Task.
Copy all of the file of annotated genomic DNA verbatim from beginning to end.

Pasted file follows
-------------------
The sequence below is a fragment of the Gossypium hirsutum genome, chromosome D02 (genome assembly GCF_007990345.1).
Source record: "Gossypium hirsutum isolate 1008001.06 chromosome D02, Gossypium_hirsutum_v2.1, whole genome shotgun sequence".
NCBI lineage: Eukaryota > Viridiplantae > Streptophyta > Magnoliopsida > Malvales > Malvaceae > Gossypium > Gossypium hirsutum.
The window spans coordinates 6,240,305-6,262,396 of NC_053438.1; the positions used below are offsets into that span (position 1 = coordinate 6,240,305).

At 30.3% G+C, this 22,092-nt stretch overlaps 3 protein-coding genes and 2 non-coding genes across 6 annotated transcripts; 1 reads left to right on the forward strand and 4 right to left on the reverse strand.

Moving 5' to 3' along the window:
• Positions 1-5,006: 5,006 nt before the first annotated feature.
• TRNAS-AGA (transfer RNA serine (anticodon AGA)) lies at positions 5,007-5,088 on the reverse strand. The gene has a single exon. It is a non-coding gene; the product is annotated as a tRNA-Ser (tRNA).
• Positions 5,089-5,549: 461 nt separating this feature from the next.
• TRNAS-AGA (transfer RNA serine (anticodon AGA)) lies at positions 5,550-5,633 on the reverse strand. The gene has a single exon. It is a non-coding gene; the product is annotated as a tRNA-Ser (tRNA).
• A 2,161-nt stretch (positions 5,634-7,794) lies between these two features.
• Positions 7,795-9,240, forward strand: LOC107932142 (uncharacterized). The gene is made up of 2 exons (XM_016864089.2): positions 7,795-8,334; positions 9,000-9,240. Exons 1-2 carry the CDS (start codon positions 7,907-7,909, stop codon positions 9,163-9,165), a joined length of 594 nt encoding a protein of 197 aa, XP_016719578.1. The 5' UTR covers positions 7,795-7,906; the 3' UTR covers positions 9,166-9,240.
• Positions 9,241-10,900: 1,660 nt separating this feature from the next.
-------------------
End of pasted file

The sequence below is a fragment of the Gossypium hirsutum genome, chromosome D02 (genome assembly GCF_007990345.1).
Source record: "Gossypium hirsutum isolate 1008001.06 chromosome D02, Gossypium_hirsutum_v2.1, whole genome shotgun sequence".
NCBI lineage: Eukaryota > Viridiplantae > Streptophyta > Magnoliopsida > Malvales > Malvaceae > Gossypium > Gossypium hirsutum.
The window spans coordinates 6,240,305-6,262,396 of NC_053438.1; the positions used below are offsets into that span (position 1 = coordinate 6,240,305).

At 30.3% G+C, this 22,092-nt stretch overlaps 3 protein-coding genes and 2 non-coding genes across 6 annotated transcripts; 1 reads left to right on the forward strand and 4 right to left on the reverse strand.

Moving 5' to 3' along the window:
• Positions 1-5,006: 5,006 nt before the first annotated feature.
• TRNAS-AGA (transfer RNA serine (anticodon AGA)) lies at positions 5,007-5,088 on the reverse strand. The gene has a single exon. It is a non-coding gene; the product is annotated as a tRNA-Ser (tRNA).
• Positions 5,089-5,549: 461 nt separating this feature from the next.
• TRNAS-AGA (transfer RNA serine (anticodon AGA)) lies at positions 5,550-5,633 on the reverse strand. The gene has a single exon. It is a non-coding gene; the product is annotated as a tRNA-Ser (tRNA).
• A 2,161-nt stretch (positions 5,634-7,794) lies between these two features.
• Positions 7,795-9,240, forward strand: LOC107932142 (uncharacterized). The gene is made up of 2 exons (XM_016864089.2): positions 7,795-8,334; positions 9,000-9,240. Exons 1-2 carry the CDS (start codon positions 7,907-7,909, stop codon positions 9,163-9,165), a joined length of 594 nt encoding a protein of 197 aa, XP_016719578.1. The 5' UTR covers positions 7,795-7,906; the 3' UTR covers positions 9,166-9,240.
• Positions 9,241-10,900: 1,660 nt separating this feature from the next.